I reported on Soul City in the 1970s. What the N&O said then is still true now.

Pat Stith
·8 min read

The News & Observer recently published a story and a column criticizing coverage and commentary overseen by an editor you may not remember, Claude Sitton, about a place you may not have heard of, Soul City.

Sitton was executive editor The N&O from 1968 to 1990, and my boss when I wrote about Soul City, in the mid and late 1970s, stories the newspaper doesn’t defend now. The N&O appears to have adopted a new Soul City narrative capsulized in a question posed on the dust jacket of a book by Thomas Healy, a Seton Hall University law professor: “...how might America be different today if Soul City had been allowed to succeed?”

A bold vision

If you’re too young to retire you may never have heard about Soul City. It was a dream – some would say a pipe dream – of Floyd McKissick, a nationally prominent civil rights leader. McKissick, who believed fervently in building Black economic power, tried to build a city where Blacks would call the shots.

He didn’t succeed, but it was a bold idea, building a city in rural Warren County, in the middle of nowhere.

After McKissick switched political parties in 1972 and backed Republican Richard Nixon for president, the federal government agreed to back his real estate development, and committed $10 million in loan guarantees – $50 million adjusted for inflation – plus millions more in grants.

It turned out to be a bad investment.

People did not move to Soul City because the jobs McKissick said he would create never materialize.

The N&O reported on May 13, 1979, that Soul City, as of the end of 1978, had 6.8% of the population it was supposed to have under its 1974 federal contract; 4.3% of the housing units; 4.2% of the industrial land sales; and only 1.6% of the industrial jobs. The next day Robert Morgan, North Carolina’s Democratic senator, withdrew his support and, six weeks later, the federal government pulled the plug on Soul City.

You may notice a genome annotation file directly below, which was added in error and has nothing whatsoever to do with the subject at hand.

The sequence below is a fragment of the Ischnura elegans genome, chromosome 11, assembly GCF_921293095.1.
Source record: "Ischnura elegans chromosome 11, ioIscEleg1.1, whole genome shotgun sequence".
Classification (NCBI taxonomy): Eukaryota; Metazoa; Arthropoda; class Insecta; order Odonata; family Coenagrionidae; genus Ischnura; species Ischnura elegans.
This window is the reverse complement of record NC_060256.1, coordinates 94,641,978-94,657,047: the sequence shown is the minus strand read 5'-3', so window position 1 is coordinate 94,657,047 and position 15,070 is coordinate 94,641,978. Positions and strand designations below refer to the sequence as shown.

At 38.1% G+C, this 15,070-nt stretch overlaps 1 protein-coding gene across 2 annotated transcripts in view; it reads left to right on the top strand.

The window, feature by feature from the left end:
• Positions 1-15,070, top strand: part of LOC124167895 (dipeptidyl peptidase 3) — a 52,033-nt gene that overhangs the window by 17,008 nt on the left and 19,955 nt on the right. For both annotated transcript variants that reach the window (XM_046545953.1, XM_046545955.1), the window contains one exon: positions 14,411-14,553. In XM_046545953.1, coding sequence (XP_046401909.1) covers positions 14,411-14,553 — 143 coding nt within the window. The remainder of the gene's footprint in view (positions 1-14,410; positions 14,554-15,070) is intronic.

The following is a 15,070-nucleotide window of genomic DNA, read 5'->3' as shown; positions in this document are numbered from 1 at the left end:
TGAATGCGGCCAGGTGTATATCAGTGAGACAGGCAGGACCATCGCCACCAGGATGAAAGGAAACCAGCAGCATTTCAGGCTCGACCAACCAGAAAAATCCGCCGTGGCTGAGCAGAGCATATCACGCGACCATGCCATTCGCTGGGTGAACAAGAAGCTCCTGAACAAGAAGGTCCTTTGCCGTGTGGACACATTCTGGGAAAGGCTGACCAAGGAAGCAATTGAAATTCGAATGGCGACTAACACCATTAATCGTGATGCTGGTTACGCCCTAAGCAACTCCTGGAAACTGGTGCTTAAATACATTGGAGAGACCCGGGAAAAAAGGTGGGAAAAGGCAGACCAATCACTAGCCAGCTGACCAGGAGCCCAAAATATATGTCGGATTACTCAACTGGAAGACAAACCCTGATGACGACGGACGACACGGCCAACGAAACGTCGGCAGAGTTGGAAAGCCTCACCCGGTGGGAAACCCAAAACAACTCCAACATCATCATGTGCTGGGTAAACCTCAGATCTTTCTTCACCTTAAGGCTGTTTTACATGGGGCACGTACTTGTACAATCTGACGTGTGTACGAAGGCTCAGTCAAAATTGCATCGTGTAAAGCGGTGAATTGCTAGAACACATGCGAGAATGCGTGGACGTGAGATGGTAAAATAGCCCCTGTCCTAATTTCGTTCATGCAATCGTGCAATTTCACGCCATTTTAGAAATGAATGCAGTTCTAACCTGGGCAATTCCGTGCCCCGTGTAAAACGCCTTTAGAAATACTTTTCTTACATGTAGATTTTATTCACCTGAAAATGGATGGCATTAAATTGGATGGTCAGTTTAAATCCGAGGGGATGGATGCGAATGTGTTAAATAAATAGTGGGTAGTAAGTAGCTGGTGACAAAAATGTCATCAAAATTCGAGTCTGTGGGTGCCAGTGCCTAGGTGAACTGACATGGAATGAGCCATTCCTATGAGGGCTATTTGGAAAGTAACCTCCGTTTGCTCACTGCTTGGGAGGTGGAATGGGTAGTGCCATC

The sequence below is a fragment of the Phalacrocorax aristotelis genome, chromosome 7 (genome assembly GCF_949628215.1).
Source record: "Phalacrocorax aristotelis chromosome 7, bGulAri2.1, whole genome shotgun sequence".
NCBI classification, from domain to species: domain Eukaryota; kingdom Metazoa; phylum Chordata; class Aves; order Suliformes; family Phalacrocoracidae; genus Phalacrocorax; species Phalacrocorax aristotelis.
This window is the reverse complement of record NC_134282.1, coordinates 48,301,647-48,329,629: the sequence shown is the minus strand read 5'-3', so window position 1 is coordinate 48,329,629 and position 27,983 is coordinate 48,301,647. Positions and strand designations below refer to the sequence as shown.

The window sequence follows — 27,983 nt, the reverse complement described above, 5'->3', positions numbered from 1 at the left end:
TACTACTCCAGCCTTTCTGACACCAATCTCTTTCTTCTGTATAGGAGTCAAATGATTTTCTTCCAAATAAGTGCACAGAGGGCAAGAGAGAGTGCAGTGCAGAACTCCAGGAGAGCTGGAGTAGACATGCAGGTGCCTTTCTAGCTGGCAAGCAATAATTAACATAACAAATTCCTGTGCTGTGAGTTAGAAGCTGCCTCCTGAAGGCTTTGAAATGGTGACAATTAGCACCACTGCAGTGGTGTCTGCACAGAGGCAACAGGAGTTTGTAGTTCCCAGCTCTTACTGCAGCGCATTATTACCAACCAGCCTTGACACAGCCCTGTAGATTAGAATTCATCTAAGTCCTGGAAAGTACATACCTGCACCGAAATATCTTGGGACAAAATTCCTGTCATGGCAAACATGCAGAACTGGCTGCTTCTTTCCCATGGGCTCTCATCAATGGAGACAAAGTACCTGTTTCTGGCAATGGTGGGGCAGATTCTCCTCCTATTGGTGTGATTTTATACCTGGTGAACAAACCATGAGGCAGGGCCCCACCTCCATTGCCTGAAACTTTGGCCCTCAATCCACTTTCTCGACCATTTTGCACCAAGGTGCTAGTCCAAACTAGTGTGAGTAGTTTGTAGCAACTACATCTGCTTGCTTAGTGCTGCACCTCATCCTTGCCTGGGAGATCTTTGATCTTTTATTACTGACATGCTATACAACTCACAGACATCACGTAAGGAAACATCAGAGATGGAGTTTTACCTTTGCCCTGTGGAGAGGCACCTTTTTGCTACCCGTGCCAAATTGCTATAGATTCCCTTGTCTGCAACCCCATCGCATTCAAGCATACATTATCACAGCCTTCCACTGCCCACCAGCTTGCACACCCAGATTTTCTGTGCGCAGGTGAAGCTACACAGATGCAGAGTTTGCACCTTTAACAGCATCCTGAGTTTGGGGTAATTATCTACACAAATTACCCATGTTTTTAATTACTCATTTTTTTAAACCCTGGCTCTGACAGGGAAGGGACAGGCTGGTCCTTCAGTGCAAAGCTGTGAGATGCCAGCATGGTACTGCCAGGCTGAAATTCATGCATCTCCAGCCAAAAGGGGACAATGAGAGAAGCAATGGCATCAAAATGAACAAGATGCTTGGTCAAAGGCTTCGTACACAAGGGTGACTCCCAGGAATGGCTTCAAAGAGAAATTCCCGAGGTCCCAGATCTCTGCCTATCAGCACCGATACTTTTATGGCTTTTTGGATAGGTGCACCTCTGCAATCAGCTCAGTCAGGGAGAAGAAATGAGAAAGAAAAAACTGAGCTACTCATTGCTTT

Two weeks ago The N&O promoted a book called “Soul City – Race, Equality, and the Lost Dream of an American Utopia.” Healy, the author, says The N&O is one of the two main culprits who killed the dream.

“Other than Jesse Helms, I think The N&O probably played the biggest role in the demise of Soul City,” he told an N&O reporter, referring to critical investigative stories I wrote and editorials and cartoons The N&O published while Sitton was in charge. That assertion was not challenged.

Claude Sitton, who died in 2015, and Jesse Helms, who died in 2008, make an odd couple – the kind that gets a book noticed, which may be why Healy hitched them together, side by side.

Sitton, a liberal who covered the South for The New York Times in the late 1950s and early 1960s, was the most respected civil right reporter of any era. And, at The N&O, he won a Pulitzer Prize for commentary in 1983. Sen. Helms, a conservative who was also a bigot, represented North Carolina for 30 years, beginning in 1973, when McKissick’s development was in its early stages.

Healy’s book is well researched and well documented and his description of McKissick’s civil rights career is fascinating. But when I finished reading I wondered if he had read his own book.

McKissick’s dream faced overwhelming odds and Healy knew that – he described many of those problems. They make negative newspaper articles and commentary, and the General Accounting Office audit that followed, look pale in comparison.

But you judge. This list comes straight out of Healy’s book:

•“McKissick and and his staff were novices, civil rights activists who had never built anything tangible in their lives.”

•The site McKissick chose, one of the poorest areas of the country, was more than 50 miles from the nearest cities of any size, Durham and Raleigh.

• There was no infrastructure already in place, no water or sewer system and only one paved road in the area.

• McKissick encountered what Healy called “one of the worst economic downturns of the century.”

• Irving Fain, an early supporter and major lender, told McKissick that his initial capitalization was “grossly inadequate.”

• President Nixon’s resignation, on Aug. 8, 1974, after he conspired to cover up the Watergate break-in, was “devastating” for Soul City because it diminished McKissick’s political influence in Washington.

But according to Healy those problems, combined, were not as important as a two-part series in The N&O, on March 2-3, 1975, the editorials, and the GAO audit that followed.